Banks that have previously been leaders in offering online banking – like Capital One and PNC – have been encouraging customers now more than ever to service their banking needs online with digital tools and services by reminding them how to check balances, pay bills, and transfer money online. They have also been expanding systems to ensure that they are able to handle an increase in inbound digital servicing. And, where possible, companies are deploying additional digital tools, including options to request payment deferrals and online chat services to enable customers to avoid longer than usual hold times at call centers.
Financial services and insurance companies are also empowering call service representatives to take action and address customers’ concerns directly without additional approvals. To deploy these new working norms, companies are launching additional training for customer service representatives who are bombarded by anxious customers. The trainings are focused on leading with empathy while being empowered to offer additional forms of financial relief.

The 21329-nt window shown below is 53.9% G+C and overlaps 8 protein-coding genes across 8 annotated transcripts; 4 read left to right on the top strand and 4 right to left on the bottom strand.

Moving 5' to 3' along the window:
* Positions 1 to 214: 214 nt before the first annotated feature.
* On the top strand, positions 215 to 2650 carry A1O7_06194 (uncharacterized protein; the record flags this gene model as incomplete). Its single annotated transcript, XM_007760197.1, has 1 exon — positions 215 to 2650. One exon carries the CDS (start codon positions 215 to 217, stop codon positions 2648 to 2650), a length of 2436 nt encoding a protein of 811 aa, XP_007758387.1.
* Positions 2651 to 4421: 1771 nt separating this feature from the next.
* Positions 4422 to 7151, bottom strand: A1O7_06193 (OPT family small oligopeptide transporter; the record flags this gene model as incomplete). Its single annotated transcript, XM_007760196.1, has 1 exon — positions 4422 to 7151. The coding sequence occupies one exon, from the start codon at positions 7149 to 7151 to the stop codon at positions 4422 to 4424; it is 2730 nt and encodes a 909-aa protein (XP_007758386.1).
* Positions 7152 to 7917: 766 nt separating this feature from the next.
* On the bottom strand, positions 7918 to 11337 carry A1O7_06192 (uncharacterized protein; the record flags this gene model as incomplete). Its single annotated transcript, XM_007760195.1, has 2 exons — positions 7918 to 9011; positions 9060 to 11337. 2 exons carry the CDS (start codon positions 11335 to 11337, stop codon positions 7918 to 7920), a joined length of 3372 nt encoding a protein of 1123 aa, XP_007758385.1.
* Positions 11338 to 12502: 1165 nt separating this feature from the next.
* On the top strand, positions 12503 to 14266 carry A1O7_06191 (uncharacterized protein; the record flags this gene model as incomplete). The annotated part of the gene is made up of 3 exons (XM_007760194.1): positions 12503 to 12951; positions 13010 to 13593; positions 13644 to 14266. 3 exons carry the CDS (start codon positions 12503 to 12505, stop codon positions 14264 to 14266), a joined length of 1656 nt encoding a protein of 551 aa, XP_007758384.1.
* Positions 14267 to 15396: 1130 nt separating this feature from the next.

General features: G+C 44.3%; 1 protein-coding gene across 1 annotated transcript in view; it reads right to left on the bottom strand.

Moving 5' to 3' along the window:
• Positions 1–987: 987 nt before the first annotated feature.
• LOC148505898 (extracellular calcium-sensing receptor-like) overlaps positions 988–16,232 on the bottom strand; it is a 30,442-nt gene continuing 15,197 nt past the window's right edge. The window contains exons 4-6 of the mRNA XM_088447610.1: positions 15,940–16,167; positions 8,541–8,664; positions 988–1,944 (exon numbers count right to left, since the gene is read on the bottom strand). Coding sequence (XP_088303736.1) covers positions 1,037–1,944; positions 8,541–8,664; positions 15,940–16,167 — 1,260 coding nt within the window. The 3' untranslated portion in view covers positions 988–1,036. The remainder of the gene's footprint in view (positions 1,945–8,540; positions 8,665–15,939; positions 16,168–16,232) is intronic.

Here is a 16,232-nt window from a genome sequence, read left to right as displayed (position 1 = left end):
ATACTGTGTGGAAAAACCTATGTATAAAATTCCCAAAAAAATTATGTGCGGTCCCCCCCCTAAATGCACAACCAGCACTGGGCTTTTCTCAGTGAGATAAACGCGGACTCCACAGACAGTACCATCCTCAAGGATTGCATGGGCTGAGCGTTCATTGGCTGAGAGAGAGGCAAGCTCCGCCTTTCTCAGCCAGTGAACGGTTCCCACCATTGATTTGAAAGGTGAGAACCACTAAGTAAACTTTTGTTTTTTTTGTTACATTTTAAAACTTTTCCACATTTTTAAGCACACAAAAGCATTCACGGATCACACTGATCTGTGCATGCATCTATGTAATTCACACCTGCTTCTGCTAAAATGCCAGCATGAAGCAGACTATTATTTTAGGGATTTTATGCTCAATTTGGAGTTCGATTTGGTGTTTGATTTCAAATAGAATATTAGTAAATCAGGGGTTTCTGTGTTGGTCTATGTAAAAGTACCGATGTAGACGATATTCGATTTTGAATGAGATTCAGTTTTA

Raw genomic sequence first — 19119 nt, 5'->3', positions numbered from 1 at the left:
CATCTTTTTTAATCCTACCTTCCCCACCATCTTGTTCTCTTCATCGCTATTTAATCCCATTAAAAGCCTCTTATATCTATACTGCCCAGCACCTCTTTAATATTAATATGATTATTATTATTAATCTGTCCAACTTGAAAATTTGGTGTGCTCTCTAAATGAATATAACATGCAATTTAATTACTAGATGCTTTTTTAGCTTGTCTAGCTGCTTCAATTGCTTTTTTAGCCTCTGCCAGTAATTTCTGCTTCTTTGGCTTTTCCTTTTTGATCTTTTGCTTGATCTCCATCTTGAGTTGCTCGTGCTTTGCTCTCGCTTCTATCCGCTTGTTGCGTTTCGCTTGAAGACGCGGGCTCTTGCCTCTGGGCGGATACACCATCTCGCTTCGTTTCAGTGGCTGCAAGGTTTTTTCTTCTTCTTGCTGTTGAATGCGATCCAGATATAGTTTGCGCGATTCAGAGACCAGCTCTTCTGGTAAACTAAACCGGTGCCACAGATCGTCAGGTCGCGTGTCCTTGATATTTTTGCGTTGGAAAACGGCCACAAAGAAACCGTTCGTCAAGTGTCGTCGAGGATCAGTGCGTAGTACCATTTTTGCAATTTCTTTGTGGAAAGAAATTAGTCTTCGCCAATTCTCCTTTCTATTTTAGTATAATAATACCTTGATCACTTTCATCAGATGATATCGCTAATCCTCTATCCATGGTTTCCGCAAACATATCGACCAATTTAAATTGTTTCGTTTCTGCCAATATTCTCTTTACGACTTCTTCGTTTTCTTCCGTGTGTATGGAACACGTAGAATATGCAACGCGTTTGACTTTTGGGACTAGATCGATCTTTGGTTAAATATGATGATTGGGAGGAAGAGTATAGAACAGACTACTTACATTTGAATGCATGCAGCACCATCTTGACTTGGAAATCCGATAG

2. Finding new ways to guide customers through a time of crisis
Some financial services companies are helping customers address their evolving financial situations through either an increase in available information or planning tools that enable customers to better navigate their financial picture given the uncertainty of the crisis. Examples of this response include Vanguard holding live webcasts and using a dedicated section of their website to educate customers on how to navigate market volatility, and HSBC is using its financial expertise to help customers manage their emergency finances with access to an Emergency Savings Fund Calculator tool.